I’m reading The Rings of Saturn by W.G. Sebald and loving it! I’d been hearing about this modern classic for years—friends touting its brilliance—but it wasn’t until my favorite living nonfiction writer, Robert Macfarlane, announced a Twitter book club focused on it last month that I decided to take the plunge. Macfarlane said it’s the book he’s read and taught more than any other. Innovative in form, Rings is anchored by the author’s multi-day walk through much of Suffolk county on the English east coast. But between the village visits and wonderfully vivid landscape impressions Sebald folds in meditations on history, art, atrocity, war, medicine, philosophy, Joseph Conrad, and much more. Everything Sebald sees gets him thinking and remembering and this inner journey is as transfixing as the geographical one. —Phil
The Perfect Nanny by Leïla Slimani
I started reading this book that took France by storm several years ago and was immediately covered in goosebumps. From the first line (“The baby is dead”) I knew I was in for a terrifying (seriously worst nightmare) ride and indeed I am. The first chapter is utterly merciless and yet I can see why this book was so popular as it has me within its grips. —Myfanwy
There are only a few more weeks until Wildcard, the second novel in Marie Lu’s Warcross series, hits shelves, and while I eagerly await its arrival I’ve decided to read up on another one of Lu’s books. Batman: Nightwalker introduces readers to an 18-year-old Bruce Wayne. After a run-in with the police, Bruce is sentenced to community service at Arkham Asylum. It’s there that he meets Madeleine, an accused murderess. The book takes place at a time when Bruce is standing on the precipice of his new life—when he’ll have access to the fortune his parents left him and control of Wayne Enterprises. This was a quick read and an interesting glimpse at the choices Bruce made when he was young that led him to becoming Batman. I’ll end on this great quote from Lu’s acknowledgements about what it means to be a hero, “You don’t need a billion dollars and a Batcave to be like Batman. You just need your brave, badass heart. Keep on fighting.” —Stephanie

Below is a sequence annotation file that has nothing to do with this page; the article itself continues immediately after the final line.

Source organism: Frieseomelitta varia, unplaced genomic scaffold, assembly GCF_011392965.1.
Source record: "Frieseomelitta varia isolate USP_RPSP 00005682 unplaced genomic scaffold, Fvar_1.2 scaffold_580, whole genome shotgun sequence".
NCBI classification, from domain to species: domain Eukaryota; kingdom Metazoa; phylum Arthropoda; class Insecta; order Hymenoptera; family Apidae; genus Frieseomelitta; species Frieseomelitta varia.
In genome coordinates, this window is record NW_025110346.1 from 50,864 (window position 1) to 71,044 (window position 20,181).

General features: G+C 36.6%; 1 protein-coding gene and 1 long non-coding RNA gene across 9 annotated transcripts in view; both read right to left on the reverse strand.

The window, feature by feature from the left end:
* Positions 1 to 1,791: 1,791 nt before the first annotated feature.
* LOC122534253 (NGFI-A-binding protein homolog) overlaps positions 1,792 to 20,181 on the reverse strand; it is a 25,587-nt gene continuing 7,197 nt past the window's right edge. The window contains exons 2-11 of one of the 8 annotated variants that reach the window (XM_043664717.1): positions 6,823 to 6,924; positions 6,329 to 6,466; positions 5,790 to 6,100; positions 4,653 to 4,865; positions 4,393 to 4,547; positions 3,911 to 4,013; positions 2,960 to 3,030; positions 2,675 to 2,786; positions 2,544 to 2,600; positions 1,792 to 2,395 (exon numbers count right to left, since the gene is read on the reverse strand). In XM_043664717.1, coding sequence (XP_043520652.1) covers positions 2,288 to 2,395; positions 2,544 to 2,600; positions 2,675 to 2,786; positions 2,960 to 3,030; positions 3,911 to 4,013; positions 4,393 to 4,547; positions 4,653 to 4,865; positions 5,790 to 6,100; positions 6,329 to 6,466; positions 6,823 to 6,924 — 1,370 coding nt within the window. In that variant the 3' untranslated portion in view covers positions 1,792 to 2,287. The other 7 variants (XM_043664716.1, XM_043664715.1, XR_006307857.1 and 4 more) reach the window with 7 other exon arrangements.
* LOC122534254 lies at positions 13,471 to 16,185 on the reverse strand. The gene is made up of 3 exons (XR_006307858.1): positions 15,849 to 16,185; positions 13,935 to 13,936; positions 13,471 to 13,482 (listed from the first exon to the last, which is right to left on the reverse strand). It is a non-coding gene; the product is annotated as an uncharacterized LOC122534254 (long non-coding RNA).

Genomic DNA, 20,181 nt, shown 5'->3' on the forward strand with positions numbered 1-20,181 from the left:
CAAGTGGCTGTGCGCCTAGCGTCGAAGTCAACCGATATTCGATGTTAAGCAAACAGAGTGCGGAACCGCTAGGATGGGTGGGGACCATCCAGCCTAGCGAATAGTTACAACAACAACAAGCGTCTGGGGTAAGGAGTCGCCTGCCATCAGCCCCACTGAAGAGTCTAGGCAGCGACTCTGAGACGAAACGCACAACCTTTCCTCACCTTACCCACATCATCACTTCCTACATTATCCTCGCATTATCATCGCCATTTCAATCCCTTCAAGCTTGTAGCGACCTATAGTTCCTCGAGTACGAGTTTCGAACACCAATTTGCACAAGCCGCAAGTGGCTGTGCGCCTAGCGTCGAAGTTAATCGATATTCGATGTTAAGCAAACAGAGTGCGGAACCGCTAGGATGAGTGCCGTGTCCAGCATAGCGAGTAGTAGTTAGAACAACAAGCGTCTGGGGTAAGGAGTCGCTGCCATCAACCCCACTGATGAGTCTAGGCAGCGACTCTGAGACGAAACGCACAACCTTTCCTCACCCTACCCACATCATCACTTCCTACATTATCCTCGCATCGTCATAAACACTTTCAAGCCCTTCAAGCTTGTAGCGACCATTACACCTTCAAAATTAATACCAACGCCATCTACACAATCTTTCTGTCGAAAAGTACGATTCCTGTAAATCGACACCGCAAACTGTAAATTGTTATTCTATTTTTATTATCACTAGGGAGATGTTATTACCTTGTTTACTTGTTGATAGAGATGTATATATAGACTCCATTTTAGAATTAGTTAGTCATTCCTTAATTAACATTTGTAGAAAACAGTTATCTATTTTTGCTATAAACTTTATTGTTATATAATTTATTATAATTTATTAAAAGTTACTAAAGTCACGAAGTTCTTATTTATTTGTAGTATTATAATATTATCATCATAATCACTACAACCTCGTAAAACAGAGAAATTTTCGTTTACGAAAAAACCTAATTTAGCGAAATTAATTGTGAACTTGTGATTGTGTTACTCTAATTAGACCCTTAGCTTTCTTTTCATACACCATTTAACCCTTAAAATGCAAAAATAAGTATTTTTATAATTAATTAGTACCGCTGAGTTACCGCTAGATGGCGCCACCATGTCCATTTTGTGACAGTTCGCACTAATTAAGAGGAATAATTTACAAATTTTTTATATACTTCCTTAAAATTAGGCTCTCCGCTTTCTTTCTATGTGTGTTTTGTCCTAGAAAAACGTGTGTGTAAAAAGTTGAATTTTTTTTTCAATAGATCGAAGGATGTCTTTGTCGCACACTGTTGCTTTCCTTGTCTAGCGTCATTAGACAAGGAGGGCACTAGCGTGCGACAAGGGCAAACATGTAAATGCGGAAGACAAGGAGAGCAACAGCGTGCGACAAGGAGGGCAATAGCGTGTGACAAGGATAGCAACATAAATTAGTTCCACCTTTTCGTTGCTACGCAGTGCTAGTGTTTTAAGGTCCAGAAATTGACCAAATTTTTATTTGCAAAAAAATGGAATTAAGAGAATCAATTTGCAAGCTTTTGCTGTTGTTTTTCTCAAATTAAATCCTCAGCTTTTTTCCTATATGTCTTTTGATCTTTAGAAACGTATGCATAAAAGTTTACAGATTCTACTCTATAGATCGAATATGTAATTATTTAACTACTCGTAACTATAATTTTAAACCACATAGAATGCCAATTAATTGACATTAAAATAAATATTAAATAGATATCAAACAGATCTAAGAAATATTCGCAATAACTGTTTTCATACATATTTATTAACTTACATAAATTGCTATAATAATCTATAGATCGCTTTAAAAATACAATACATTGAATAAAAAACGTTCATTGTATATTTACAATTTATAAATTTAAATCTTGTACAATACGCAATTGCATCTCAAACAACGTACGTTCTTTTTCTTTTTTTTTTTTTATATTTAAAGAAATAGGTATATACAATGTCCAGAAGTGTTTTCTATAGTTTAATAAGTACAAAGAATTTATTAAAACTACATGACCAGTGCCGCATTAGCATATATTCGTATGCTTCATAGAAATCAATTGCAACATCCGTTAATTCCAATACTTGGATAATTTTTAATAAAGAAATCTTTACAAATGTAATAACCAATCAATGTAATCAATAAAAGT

Times Square Red, Times Square Blue by Samuel R. Delany
Written by science fiction author and literary theorist Samuel R. Delany, Times Square Red, Times Square Blue tells the story of the porn movie theaters in Times Square, before Times Square became the sanitized, corporate-funded tourist trap it is today. Half of the book is full of stories about brief, anonymous sexual encounters between men in those movie theaters. The way Delany tells it, they were not romantic, but they were intimate. And full of generosity: wanting to provide pleasure and receive pleasure with no strings. The second half is a theoretical investigation of the relationship between cross-class contact, urban planning, and sexuality. It’s a fascinating blend of New York history, memoir, and queer theory, all from a man primarily known for his work in science fiction. —Nina
I just started reading Killing State by Judith O’Reilly and I can’t put it down. A soldier returning from the war in Afghanistan has received a fatal brain injury. A bullet is lodged in his brain and can’t be removed. As he has nothing to lose, he has become a killer for hire. But his latest victim has become a problem. Join me in finding out if he ever completes his mission. —Barb